138 of 153 people found the following review helpful
Intriguing Look At Contemporary Society!,
This review is from: How to Be Alone: Essays (Hardcover)
It is amusing and instructional when someone so far removed from the social sciences as this author obviously is makes the intriguing connection between the deadening aspects of the social surround and its effect on individual consciousness. What Franzen bemoans here is really the entire intellectual sweep of the materialistic culture we are embedded in, yet the individual characteristics he uses in the several essays included here in order to illustrate each of his well-taken points are better described as symptoms of the hollowness and lack of intellectual depth and meaning of most of our social artifacts and habits than as simply being problems in and of themselves. He hits the problem dead on when discussing the pandemic use of technology in the form of television, pop culture, and endless games and gadgetry in an attempt to stave off boredom and "entertain' ourselves. What we really are doing is what Aldous Huxley warned of so presciently in "Brave New World"; submerging ourselves in petty diversions and banal preoccupations, deadening ourselves to our environments and to the social world that would other act to engage us in some fashion.
Likewise, his discussion of how widespread use of "serotonin reuptake inhibitors" such as Prozac feeds into a general lack of awareness is quite thought-provoking. If pain, even mental anguish such as depression, can be thought of as a warning from the body that something is wrong, then the whole cultural approach now in vogue to anesthetize the pain is the functional equivalent of a denial of the pain, a quite deliberate attempt to paper it over and therefore disregard the important message it is sending to the individual that something is very wrong. By treating depression as a simple medical problem that can be medicated away as easily as athlete's foot, any hope of using the pain as a starting point for the very necessary discovery process through which one might learn what was wrong and what needed to be done to correct it is gone. In essence, doctors now simply `treat' depression by medicating the symptoms out of existence, without any regard for the very serious questions such physical and emotional manifestations of pain and discomfort may mean for the overall health and well being of the patient. Under such circumstances, the doctors are no different from a guy selling shiny new sports cars to middle aged guys like me, who want a boost out of life and are willing to pay to get it. Oops! Time to take my Zoloft and feel better.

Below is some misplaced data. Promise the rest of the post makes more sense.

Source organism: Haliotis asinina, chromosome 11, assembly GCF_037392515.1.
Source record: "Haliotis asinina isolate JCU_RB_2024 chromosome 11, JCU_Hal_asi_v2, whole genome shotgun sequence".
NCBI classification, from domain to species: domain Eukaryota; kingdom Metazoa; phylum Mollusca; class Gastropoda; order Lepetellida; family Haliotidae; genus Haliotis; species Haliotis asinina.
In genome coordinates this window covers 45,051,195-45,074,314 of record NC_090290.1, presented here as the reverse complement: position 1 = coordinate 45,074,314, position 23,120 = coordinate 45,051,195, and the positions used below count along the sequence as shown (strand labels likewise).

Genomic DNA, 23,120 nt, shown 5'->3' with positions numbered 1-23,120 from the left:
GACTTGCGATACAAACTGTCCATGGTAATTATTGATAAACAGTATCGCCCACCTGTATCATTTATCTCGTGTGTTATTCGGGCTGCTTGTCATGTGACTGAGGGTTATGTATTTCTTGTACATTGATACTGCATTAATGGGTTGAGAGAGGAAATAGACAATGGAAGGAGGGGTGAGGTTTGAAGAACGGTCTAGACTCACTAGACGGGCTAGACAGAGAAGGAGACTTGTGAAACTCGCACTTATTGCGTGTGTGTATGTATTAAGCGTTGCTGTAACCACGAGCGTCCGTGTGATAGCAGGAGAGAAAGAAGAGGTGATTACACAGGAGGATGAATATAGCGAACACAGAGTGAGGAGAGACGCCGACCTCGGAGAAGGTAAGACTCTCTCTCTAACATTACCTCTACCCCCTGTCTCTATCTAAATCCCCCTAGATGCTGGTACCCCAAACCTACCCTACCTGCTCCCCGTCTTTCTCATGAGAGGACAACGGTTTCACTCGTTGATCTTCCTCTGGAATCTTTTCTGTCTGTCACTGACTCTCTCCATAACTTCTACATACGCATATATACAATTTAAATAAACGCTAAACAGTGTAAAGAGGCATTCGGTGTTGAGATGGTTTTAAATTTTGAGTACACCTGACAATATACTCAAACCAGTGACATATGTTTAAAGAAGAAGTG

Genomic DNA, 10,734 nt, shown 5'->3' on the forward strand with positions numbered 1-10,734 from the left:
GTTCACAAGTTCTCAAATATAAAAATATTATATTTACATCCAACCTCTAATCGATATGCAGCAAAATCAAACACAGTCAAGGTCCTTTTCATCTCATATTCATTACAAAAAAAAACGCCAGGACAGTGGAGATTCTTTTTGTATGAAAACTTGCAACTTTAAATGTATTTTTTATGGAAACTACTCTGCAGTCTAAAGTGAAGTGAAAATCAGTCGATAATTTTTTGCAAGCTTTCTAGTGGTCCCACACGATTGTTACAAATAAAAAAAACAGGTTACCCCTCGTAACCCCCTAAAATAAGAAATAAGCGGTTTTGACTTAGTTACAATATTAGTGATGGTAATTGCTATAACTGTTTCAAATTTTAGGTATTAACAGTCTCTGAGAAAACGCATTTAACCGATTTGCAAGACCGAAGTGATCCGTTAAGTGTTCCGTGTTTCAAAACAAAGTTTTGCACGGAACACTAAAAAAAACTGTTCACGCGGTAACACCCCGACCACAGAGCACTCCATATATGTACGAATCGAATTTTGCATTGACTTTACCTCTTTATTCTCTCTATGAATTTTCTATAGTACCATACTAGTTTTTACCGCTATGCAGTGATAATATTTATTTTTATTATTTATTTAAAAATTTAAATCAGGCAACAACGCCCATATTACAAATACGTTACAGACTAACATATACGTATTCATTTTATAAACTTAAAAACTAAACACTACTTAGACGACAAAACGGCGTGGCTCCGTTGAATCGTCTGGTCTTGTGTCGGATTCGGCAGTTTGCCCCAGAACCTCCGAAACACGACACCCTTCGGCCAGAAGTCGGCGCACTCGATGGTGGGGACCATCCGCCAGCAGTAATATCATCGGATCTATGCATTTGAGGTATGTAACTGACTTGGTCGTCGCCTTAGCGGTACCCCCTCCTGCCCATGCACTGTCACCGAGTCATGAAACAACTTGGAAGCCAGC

Each of the essays make the reader think, and that is the single highest compliment anyone can make about anyone's writing. I may not agree with what Franzen has to say in each case, but I enjoyed his open attitude and his keen sense that something is amiss in a nation so addicted to Oprah and easy answers that he has to stand back and say "Enough!" His criticisms of the current academic fashion of political correctness are especially interesting, as they show the absurd ways in which even the academics have "dumbed themselves down" to accept such superficial tripe as being the gospel. His notice of the fat that more and more Americans seem to becoming frightened, lonely, and isolated recalls similar observations made by social critics like Philip Slater long ago in a tome called "Pursuit Of Loneliness; American Culture At The Breaking Point" (see my review). This is an absorbing, bright, and intriguing attempt to ask some honest and penetrating questions, and while I may not agree with what he argues or with his conclusions, it is a wonderful book that raises one's intellectual curiosity and one's self-awareness in terms of how easily it is for each of us to slip into the burgeoning cultural habits he so cleverly exposes. Enjoy!